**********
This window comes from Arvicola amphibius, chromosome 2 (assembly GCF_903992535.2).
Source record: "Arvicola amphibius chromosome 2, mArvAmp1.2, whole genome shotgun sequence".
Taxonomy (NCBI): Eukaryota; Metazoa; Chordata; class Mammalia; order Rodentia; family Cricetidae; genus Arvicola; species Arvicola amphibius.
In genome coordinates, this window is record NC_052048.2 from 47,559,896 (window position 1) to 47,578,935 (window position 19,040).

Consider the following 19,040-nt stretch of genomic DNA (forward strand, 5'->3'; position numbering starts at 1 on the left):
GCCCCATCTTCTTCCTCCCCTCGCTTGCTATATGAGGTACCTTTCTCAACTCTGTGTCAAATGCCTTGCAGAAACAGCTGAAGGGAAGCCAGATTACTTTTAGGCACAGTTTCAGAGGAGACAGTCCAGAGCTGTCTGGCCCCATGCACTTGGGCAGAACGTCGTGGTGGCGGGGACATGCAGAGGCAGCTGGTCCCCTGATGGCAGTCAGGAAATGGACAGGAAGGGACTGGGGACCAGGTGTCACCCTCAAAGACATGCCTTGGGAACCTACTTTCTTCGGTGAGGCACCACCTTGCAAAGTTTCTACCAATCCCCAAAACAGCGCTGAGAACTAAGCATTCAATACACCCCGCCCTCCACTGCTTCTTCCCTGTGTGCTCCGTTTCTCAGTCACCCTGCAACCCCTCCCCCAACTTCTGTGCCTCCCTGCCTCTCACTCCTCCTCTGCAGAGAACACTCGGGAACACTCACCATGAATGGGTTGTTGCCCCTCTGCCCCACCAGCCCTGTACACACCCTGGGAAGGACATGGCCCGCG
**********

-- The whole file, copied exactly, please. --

This window comes from Arvicola amphibius, chromosome 2 (assembly GCF_903992535.2).
Source record: "Arvicola amphibius chromosome 2, mArvAmp1.2, whole genome shotgun sequence".
Taxonomy (NCBI): Eukaryota; Metazoa; Chordata; class Mammalia; order Rodentia; family Cricetidae; genus Arvicola; species Arvicola amphibius.
In genome coordinates, this window is record NC_052048.2 from 47,559,896 (window position 1) to 47,578,935 (window position 19,040).

Consider the following 19,040-nt stretch of genomic DNA (forward strand, 5'->3'; position numbering starts at 1 on the left):
GCCCCATCTTCTTCCTCCCCTCGCTTGCTATATGAGGTACCTTTCTCAACTCTGTGTCAAATGCCTTGCAGAAACAGCTGAAGGGAAGCCAGATTACTTTTAGGCACAGTTTCAGAGGAGACAGTCCAGAGCTGTCTGGCCCCATGCACTTGGGCAGAACGTCGTGGTGGCGGGGACATGCAGAGGCAGCTGGTCCCCTGATGGCAGTCAGGAAATGGACAGGAAGGGACTGGGGACCAGGTGTCACCCTCAAAGACATGCCTTGGGAACCTACTTTCTTCGGTGAGGCACCACCTTGCAAAGTTTCTACCAATCCCCAAAACAGCGCTGAGAACTAAGCATTCAATACACCCCGCCCTCCACTGCTTCTTCCCTGTGTGCTCCGTTTCTCAGTCACCCTGCAACCCCTCCCCCAACTTCTGTGCCTCCCTGCCTCTCACTCCTCCTCTGCAGAGAACACTCGGGAACACTCACCATGAATGGGTTGTTGCCCCTCTGCCCCACCAGCCCTGTACACACCCTGGGAAGGACATGGCCCGCG